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A typical mistake of a small start-up business is not availing itself of a business structure that may shelter the business owner from personal liability.  Corporations and Limited Liability Companies may afford such protection.


A well thought-out and well vetted business plan is an essential element to business success. Business plans should include, without limitation, market analysis and planning, financial projections and cash flow analysis, organization of management team, sales strategies, just to name a few items. A business may be subject to liability and incur significant legal costs due the lack of sufficient forethought.


Putting your agreements in writing is imperative for avoiding misunderstandings that could lead to litigation or not obtaining the item that was subject to the contract.  Oral agreements, some of which may not be enforceable, are fraught with inconsistencies in the minds of the contracting parties.  A written agreement helps to circumvent problems that occur more readily with oral contracts.


Employment hiring, managing and firing practices are essential to a strong business foundation.  Understanding the laws that apply to employees may protect you from undesirable situations.  Hire your employees carefully.  Look for people that you can trust and rely upon. Provide employees with proper guidance. Adopt and enforce strong employment policies and clearly communicate them to employees. Well drafted employment agreements assist in defining expectations.  Maintain good records on employee mistakes and your employment decisions.


Owners of entities with more than one owner should prepare an agreement between themselves to be used as a road map for many company and ownership issues.  Items and triggering events that should be addressed include, in part, capitalization, distributions, voluntary and involuntary transfers of ownership interest, death, disability, and ownership buy-out.  Litigation may ensue without a written understanding of how to handle certain events.


It is essential to assemble a team of professional advisors. The right accountant, banker, insurance agent, and attorney will help protect your business and provide an avenue to guide your business down the path to financial success and liability protection.


Educate yourself on business law basics so you can identify when a legal red flag is raised.  Have an attorney review your business structure, operations, and agreements.  Litigation is expensive.  You may obtain a favorable judgment, only to find out that the other party filed bankruptcy and your judgment is worthless.  Attempt to reconcile disputes in the early stages of disagreement. Also, do not stick your head in the sand. Ignorance is not bliss and is not a defense to liability. It is important that you are aware of how the law applies to your business as a whole.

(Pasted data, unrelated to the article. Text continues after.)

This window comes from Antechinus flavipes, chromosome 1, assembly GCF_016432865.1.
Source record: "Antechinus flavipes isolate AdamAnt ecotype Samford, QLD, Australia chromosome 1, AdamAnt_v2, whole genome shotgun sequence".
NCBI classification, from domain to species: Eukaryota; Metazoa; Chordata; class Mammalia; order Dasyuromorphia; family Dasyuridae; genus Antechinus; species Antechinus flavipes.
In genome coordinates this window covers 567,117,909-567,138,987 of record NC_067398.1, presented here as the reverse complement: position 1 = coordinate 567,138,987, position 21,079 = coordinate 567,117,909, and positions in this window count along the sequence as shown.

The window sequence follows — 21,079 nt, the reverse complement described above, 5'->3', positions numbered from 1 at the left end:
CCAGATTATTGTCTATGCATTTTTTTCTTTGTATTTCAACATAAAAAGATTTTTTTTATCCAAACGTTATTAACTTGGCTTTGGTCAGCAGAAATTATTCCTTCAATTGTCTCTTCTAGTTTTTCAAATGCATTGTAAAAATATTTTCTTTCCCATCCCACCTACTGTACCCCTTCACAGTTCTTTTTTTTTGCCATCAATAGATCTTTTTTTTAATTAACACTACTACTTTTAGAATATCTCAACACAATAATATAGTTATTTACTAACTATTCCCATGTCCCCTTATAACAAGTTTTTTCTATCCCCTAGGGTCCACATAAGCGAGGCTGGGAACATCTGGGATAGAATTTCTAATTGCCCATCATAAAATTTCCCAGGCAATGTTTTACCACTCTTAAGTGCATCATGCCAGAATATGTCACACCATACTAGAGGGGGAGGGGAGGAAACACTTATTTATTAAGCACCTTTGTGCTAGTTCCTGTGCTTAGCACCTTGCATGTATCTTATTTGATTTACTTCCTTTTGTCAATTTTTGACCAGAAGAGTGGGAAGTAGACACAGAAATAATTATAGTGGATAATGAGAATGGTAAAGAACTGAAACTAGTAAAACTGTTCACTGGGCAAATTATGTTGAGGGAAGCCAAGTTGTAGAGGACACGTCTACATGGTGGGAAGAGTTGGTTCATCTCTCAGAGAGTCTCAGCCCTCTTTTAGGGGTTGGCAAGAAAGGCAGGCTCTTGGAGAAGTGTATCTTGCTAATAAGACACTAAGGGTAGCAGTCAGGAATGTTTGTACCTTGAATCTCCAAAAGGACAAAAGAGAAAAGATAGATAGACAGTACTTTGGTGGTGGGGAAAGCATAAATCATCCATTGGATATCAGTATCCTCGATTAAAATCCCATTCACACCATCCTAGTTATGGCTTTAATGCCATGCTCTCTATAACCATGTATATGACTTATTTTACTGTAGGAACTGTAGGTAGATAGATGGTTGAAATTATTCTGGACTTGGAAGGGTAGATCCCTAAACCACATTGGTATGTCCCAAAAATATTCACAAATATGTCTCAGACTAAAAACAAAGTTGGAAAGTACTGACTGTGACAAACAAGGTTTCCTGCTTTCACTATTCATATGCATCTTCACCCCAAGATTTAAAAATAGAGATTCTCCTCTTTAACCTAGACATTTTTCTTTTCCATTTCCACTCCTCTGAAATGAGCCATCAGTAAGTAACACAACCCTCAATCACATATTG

About Rick Greenberg

Following his graduation from Tulane University and The University of Louisville, Richard A. Greenberg began his practice as a private attorney focusing on business law and estate planning, and then expanding his practice to include environmental law early in his career. As an experienced and accomplished attorney, he has successfully advised and represented clients in the areas of business law, estate planning, and environmental law for nearly 30 years. In addition to practicing law, Rick remains an active member of his community. He has served on the board of a number of organizations and continuously raises money for well-deserving causes. Rick lives with his wife and their four children in Louisville, where they enjoy everything that the city has to offer, including its family environment, numerous independent restaurants, and exciting entertainment–particularly the live music and the many performances at the Kentucky Center for the Performing Arts.⁃ Rick Greenberg's Google+ Profile

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